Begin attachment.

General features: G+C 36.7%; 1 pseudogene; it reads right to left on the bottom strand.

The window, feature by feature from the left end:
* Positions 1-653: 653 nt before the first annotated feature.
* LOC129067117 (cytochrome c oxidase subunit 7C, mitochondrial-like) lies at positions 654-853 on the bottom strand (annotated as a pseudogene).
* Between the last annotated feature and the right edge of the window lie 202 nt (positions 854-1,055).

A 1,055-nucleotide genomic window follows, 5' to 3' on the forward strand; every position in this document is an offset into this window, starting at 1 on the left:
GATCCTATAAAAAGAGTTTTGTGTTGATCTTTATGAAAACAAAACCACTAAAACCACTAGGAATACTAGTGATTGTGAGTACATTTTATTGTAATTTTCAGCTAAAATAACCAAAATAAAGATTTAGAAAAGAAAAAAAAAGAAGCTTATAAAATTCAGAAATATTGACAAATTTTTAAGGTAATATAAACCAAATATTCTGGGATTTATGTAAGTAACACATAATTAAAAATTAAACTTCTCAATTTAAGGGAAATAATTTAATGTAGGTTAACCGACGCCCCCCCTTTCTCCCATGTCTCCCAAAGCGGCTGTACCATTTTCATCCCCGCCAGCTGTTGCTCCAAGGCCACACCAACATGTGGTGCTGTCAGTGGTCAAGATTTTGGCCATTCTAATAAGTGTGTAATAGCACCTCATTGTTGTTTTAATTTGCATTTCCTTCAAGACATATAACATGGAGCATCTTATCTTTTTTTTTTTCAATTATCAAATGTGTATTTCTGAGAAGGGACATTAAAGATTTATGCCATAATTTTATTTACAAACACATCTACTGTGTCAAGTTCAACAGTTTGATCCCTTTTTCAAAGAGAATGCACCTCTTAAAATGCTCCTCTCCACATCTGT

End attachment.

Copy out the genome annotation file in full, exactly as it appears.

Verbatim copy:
General features: G+C 36.7%; 1 pseudogene; it reads right to left on the bottom strand.

The window, feature by feature from the left end:
* Positions 1-653: 653 nt before the first annotated feature.
* LOC129067117 (cytochrome c oxidase subunit 7C, mitochondrial-like) lies at positions 654-853 on the bottom strand (annotated as a pseudogene).
* Between the last annotated feature and the right edge of the window lie 202 nt (positions 854-1,055).

A 1,055-nucleotide genomic window follows, 5' to 3' on the forward strand; every position in this document is an offset into this window, starting at 1 on the left:
GATCCTATAAAAAGAGTTTTGTGTTGATCTTTATGAAAACAAAACCACTAAAACCACTAGGAATACTAGTGATTGTGAGTACATTTTATTGTAATTTTCAGCTAAAATAACCAAAATAAAGATTTAGAAAAGAAAAAAAAAGAAGCTTATAAAATTCAGAAATATTGACAAATTTTTAAGGTAATATAAACCAAATATTCTGGGATTTATGTAAGTAACACATAATTAAAAATTAAACTTCTCAATTTAAGGGAAATAATTTAATGTAGGTTAACCGACGCCCCCCCTTTCTCCCATGTCTCCCAAAGCGGCTGTACCATTTTCATCCCCGCCAGCTGTTGCTCCAAGGCCACACCAACATGTGGTGCTGTCAGTGGTCAAGATTTTGGCCATTCTAATAAGTGTGTAATAGCACCTCATTGTTGTTTTAATTTGCATTTCCTTCAAGACATATAACATGGAGCATCTTATCTTTTTTTTTTTCAATTATCAAATGTGTATTTCTGAGAAGGGACATTAAAGATTTATGCCATAATTTTATTTACAAACACATCTACTGTGTCAAGTTCAACAGTTTGATCCCTTTTTCAAAGAGAATGCACCTCTTAAAATGCTCCTCTCCACATCTGT